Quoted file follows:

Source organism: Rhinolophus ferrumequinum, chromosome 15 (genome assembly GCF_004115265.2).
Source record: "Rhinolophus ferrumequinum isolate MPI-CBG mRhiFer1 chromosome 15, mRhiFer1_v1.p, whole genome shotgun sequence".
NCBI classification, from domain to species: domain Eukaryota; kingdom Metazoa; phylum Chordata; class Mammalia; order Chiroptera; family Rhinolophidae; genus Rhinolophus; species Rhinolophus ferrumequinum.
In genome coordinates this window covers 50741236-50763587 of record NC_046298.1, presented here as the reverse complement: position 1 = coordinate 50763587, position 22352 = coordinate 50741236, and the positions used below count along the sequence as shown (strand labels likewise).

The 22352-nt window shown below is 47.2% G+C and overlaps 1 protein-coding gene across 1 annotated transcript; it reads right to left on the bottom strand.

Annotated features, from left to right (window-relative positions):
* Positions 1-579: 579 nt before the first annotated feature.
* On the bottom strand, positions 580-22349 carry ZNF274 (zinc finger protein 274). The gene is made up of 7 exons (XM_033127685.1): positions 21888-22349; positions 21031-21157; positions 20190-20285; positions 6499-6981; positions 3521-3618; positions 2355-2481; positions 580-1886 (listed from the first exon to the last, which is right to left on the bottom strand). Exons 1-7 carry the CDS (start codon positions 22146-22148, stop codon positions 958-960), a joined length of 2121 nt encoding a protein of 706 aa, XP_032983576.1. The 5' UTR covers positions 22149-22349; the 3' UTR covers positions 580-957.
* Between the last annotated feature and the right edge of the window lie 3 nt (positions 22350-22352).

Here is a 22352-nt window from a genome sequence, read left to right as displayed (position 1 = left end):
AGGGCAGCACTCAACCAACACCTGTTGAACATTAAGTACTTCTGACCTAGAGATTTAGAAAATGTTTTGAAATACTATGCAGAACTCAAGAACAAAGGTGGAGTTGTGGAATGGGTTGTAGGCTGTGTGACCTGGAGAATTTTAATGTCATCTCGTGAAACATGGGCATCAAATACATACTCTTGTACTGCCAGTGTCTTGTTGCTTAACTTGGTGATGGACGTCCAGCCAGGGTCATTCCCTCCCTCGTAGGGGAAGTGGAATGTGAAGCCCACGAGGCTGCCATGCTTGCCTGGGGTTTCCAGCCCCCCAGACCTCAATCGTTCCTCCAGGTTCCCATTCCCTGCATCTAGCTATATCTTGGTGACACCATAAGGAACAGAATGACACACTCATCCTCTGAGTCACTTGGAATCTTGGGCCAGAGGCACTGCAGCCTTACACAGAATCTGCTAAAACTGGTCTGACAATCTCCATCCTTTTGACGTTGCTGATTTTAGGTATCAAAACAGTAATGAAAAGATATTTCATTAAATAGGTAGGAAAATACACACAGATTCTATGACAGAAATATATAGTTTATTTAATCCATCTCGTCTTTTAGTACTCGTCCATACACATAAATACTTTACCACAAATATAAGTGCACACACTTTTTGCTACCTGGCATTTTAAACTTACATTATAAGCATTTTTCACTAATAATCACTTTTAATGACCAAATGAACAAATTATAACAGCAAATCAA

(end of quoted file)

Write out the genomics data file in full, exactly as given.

Source organism: Rhinolophus ferrumequinum, chromosome 15 (genome assembly GCF_004115265.2).
Source record: "Rhinolophus ferrumequinum isolate MPI-CBG mRhiFer1 chromosome 15, mRhiFer1_v1.p, whole genome shotgun sequence".
NCBI classification, from domain to species: domain Eukaryota; kingdom Metazoa; phylum Chordata; class Mammalia; order Chiroptera; family Rhinolophidae; genus Rhinolophus; species Rhinolophus ferrumequinum.
In genome coordinates this window covers 50741236-50763587 of record NC_046298.1, presented here as the reverse complement: position 1 = coordinate 50763587, position 22352 = coordinate 50741236, and the positions used below count along the sequence as shown (strand labels likewise).

The 22352-nt window shown below is 47.2% G+C and overlaps 1 protein-coding gene across 1 annotated transcript; it reads right to left on the bottom strand.

Annotated features, from left to right (window-relative positions):
* Positions 1-579: 579 nt before the first annotated feature.
* On the bottom strand, positions 580-22349 carry ZNF274 (zinc finger protein 274). The gene is made up of 7 exons (XM_033127685.1): positions 21888-22349; positions 21031-21157; positions 20190-20285; positions 6499-6981; positions 3521-3618; positions 2355-2481; positions 580-1886 (listed from the first exon to the last, which is right to left on the bottom strand). Exons 1-7 carry the CDS (start codon positions 22146-22148, stop codon positions 958-960), a joined length of 2121 nt encoding a protein of 706 aa, XP_032983576.1. The 5' UTR covers positions 22149-22349; the 3' UTR covers positions 580-957.
* Between the last annotated feature and the right edge of the window lie 3 nt (positions 22350-22352).

Here is a 22352-nt window from a genome sequence, read left to right as displayed (position 1 = left end):
AGGGCAGCACTCAACCAACACCTGTTGAACATTAAGTACTTCTGACCTAGAGATTTAGAAAATGTTTTGAAATACTATGCAGAACTCAAGAACAAAGGTGGAGTTGTGGAATGGGTTGTAGGCTGTGTGACCTGGAGAATTTTAATGTCATCTCGTGAAACATGGGCATCAAATACATACTCTTGTACTGCCAGTGTCTTGTTGCTTAACTTGGTGATGGACGTCCAGCCAGGGTCATTCCCTCCCTCGTAGGGGAAGTGGAATGTGAAGCCCACGAGGCTGCCATGCTTGCCTGGGGTTTCCAGCCCCCCAGACCTCAATCGTTCCTCCAGGTTCCCATTCCCTGCATCTAGCTATATCTTGGTGACACCATAAGGAACAGAATGACACACTCATCCTCTGAGTCACTTGGAATCTTGGGCCAGAGGCACTGCAGCCTTACACAGAATCTGCTAAAACTGGTCTGACAATCTCCATCCTTTTGACGTTGCTGATTTTAGGTATCAAAACAGTAATGAAAAGATATTTCATTAAATAGGTAGGAAAATACACACAGATTCTATGACAGAAATATATAGTTTATTTAATCCATCTCGTCTTTTAGTACTCGTCCATACACATAAATACTTTACCACAAATATAAGTGCACACACTTTTTGCTACCTGGCATTTTAAACTTACATTATAAGCATTTTTCACTAATAATCACTTTTAATGACCAAATGAACAAATTATAACAGCAAATCAA